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Contributed by Toine Van Teeffelen on 14.09.2012:

13 September 2012

Toine van Teeffelen

We didn’t know this Monday whether Tamer had school. Some schools, like Jara’s, decided not to open at all, knowing that even if they would open, few students would come. We kept Tamer at home and in fact after a few hours the Freres too sent its students home. The strike in the West Bank against the rising prices of living was fairly complete; shops, institutions and public transport stopped working.

Jara peeped through the window to watch a long row of honking trucks passing the street, the fronts and sides covered by cardboards with slogans against the rise of prices and also against the Authority, prime minister Salam Fayyad or president Abou Mazen. The last stayed in India last week and was asked by one of his hosts there why he did not return home when faced with such unrest… A few days earlier youth from the refugee camp ‘Azza in front of our house threw bottles and stones on the street and here as elsewhere in Bethlehem, the protests got an element of vandalism. A taxidriver told Mary that violence was the only thing the Palestinian Authority understood. However, such remarks aside, there was a general outcry among the public as well as among responsible figures against vandalism such as violence against signs on the street or against stoplights, tiles and other public objects. “Here we have the Palestinian spring,” somebody mocked.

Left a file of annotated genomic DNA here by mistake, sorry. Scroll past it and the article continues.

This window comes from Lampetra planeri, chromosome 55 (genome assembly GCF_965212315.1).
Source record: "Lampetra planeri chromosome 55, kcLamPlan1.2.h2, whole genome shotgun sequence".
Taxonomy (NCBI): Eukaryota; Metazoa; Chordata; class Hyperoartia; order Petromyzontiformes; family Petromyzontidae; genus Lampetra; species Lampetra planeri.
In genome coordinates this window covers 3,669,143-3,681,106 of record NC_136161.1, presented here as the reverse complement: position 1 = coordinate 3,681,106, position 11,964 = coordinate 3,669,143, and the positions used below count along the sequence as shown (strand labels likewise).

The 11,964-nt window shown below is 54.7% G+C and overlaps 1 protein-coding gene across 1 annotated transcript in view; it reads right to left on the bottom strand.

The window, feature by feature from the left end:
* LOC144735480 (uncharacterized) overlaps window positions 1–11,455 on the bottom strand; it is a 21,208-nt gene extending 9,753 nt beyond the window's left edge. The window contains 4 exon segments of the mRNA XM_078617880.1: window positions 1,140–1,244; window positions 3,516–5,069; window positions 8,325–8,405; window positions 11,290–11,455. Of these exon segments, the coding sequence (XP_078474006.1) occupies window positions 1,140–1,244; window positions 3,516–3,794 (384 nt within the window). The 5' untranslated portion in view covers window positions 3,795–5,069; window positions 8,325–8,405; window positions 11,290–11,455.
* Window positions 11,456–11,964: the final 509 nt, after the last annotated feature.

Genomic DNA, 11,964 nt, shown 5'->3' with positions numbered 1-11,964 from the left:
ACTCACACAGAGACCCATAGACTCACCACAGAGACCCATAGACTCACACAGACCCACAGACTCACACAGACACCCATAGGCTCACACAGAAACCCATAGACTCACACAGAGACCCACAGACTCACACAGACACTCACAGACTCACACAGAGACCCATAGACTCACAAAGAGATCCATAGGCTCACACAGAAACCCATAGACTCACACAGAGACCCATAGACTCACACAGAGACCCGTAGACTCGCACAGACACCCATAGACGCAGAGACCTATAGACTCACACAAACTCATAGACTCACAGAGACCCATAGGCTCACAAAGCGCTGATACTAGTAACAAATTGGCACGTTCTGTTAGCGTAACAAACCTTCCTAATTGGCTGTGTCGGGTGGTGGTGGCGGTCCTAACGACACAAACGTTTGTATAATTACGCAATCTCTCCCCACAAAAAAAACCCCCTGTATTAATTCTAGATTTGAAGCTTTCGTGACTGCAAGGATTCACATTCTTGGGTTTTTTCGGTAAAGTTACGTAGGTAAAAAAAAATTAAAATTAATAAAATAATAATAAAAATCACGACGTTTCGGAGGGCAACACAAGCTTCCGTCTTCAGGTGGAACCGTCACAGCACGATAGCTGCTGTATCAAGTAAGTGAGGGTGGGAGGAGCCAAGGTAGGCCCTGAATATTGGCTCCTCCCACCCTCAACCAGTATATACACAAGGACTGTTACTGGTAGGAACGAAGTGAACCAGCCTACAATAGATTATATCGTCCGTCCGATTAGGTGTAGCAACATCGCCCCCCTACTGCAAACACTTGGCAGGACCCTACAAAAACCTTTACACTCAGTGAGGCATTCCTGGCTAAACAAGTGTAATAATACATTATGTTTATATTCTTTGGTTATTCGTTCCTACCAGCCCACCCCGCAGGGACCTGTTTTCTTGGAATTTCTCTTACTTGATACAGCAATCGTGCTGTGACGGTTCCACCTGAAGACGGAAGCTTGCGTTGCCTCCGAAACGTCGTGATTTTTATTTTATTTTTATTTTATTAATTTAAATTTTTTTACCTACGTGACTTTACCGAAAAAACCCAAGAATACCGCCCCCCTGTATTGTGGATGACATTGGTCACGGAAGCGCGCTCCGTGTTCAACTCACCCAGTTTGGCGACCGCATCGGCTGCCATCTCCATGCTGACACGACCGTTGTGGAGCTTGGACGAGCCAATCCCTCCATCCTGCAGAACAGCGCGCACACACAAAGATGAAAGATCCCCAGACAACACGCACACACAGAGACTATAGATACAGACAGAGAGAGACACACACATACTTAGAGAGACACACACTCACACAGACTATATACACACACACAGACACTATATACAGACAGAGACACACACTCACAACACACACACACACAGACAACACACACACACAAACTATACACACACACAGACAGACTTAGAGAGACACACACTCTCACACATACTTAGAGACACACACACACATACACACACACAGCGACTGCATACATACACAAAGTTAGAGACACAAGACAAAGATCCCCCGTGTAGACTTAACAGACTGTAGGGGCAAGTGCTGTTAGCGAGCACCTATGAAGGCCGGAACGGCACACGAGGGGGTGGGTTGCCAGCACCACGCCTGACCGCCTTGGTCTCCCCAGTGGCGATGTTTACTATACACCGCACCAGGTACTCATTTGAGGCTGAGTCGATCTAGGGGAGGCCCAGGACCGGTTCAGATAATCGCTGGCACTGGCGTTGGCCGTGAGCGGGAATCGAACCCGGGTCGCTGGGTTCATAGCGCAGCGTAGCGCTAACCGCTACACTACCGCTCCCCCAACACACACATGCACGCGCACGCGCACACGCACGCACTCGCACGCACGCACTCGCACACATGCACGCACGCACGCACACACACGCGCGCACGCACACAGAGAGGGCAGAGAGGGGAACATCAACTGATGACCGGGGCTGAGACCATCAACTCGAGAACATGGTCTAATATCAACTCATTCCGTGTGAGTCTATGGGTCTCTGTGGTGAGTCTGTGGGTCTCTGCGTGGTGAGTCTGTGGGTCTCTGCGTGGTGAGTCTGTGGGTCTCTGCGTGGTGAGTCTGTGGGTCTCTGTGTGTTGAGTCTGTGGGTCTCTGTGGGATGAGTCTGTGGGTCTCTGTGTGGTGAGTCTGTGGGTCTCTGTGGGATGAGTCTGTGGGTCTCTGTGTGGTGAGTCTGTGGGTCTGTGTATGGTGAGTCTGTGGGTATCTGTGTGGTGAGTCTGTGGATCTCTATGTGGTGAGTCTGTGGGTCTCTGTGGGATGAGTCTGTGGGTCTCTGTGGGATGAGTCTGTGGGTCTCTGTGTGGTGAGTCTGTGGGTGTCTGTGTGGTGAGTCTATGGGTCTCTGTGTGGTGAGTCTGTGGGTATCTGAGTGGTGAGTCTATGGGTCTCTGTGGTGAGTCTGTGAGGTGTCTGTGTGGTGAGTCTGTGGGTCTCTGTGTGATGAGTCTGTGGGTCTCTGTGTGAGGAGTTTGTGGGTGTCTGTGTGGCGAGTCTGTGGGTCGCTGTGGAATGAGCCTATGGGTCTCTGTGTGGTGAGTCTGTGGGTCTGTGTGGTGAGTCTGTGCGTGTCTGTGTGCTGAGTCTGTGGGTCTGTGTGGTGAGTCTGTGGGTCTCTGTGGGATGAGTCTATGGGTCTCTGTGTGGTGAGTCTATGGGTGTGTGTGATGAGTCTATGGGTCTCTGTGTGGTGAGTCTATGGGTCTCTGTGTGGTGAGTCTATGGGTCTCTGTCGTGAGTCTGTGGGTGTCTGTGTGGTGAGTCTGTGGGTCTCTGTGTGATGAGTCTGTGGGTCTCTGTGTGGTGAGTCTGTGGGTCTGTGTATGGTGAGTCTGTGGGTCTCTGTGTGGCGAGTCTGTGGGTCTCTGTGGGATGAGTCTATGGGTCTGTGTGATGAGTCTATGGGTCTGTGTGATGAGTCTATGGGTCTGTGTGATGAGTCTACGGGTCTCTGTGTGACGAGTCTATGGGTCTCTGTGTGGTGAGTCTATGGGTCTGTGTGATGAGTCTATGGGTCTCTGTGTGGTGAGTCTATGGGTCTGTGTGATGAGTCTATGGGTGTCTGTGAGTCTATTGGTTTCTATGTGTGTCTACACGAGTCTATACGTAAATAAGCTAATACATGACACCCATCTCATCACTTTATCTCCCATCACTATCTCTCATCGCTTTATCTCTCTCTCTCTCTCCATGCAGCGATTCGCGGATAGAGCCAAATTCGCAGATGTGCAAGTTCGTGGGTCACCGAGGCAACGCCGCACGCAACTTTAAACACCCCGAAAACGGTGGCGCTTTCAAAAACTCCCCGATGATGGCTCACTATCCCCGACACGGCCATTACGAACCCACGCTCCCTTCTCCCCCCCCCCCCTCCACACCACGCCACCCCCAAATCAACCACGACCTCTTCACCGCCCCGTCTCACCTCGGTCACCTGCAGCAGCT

The economic problems are obviously related to the dependency of the West Bank from Israel, for water, electricity, fuel, border passing, markets, raw materials, even the collection of VAT taxes at the border. Mary’s sisters and brother from Paris, here the previous weeks on visit, feel that the Bethlehem shop prices are comparable to France, while of course, the salaries are much lower than in Israel or Western Europe. So when the Authority pays the salaries of its employees with a month or more delay, or when it raises taxes, or allows the fuel prices to rise, there is a strong reaction as most people don’t have savings. In fact, during the last few years many have been encouraged to take loans against relatively cheap interest rates, to buy a car, for instance, adding to the deceptive image of an economic bubble. However, financially they are broke now.

There is more talk among people of leaving. Partly because of the absence of a state (if you change Fayyad or Abbas, says Mary, their replacements will be equally dependent on Israel), partly because of the lack of prospect for a (just) peace and economic growth, and partly because of a feeling that people are not well presenting and fighting for their demands. Yet a family member who lives abroad says that when he would have the chance, he would come and live here, despite all his criticisms on what he calls the addiction to power of the Palestinian political parties. Somehow there is this magnet to the homeland…

Tamer says: “Why are we dependent on Israel? It’s not Israel’s business, how we live.” He starts to become inquisitive.

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